Obviously, this is not the Jedi way. When you become a Jedi, you devote your life to their ways and leave all worldly and familial ties behind. The Jedi should’ve never attempted to take on the task of recruiting and training him. I think that any Jedi or Sith would’ve sensed how strong the Force was in him when they cross paths with him, and that would’ve been hard not to recruit him.

Being that I was blown away by everyone’s opinion, I decided to take the debate to my cousins, B-Cifu and J-Mac. B-Cifu knows the storyline of every comic book and sci-fi/fantasy saga there is. He feels that it was Anakin’s dream of Padme dying in childbirth and his refusal to let that dream come true like the nightmares he would have of his mother dying. His love for her made him willing to do anything to keep her from dying. Even if it meant joining the Dark Side.

J-Mac’s stance was simple. He felt that Anakin was always meant to join the Dark Side. The other Jedi Masters did not think Anakin’s heart was pure enough to be a true Master. Along with his hubris, the longing for his Mother, and the admitted desire he had for Padme, Anakin was a recipe for disaster waiting to happen. He had too many internal struggles, and Yoda knew he was liability from the start.

No one could underrate the potential for Anakin’s greatness. When you come across someone like him, it is hard to pass it up. It makes me think of real-life encounters that of Cus D’Amato spotting Mike Tyson at the boxing gym, Bill Walsh just happening to turn on the TV in his hotel room and catching highlights of Jerry Rice from one of his games while at Mississippi Valley State. The scout who went to Panama to see a pitcher, and when the pitcher decided not to show, he gave a look at the shortstop who was also a relief pitcher, let him throw 9 pitches, and the legend of Mariano Rivera began.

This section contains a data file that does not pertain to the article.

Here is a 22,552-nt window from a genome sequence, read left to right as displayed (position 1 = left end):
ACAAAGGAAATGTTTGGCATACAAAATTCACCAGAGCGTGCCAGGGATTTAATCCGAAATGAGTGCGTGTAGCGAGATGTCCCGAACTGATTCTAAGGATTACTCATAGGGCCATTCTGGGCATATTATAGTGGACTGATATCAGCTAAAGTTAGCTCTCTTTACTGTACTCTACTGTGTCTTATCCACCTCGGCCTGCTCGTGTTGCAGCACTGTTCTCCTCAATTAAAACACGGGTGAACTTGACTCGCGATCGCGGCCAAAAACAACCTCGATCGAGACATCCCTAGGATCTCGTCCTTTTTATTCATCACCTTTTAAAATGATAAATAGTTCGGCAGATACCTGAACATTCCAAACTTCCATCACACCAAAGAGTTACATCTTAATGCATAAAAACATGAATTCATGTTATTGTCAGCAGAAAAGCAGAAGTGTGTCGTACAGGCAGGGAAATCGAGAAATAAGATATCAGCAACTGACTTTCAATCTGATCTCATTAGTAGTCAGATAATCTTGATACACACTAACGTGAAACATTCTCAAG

While these discoveries of greatness are few and far in between, there is no accounting for one’s hubris, work ethic, and willingness to sacrifice for the greater good. For every Anakin Skywalker, you run the risk of changing the course of a history, good or bad. Are you willing to take the risk? Is the canvas of potential worth changing your life? We’ll just have to find out when we stumble upon greatness won’t we.

Tony Love

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1 Comment

In my mind a strong part of the tragedy is that if even one thing went different, it might have all been different.

The Jedi Order eats blame for being too stuck in tradition and inflexibility. In a way they were right about the kid because you see what happens but they should have had the wisdom to approach the situation more delicately.

If QuiGon lived, the training goes a lot differently. If Obi Wan treated the kid like an apprentice vs a brother, a lot goes differently. If the Clone Wars doesn’t give the guy multiple years of high pressure leadership to forge his skills and then his confidence, it could go different.

I don’t think any one thing…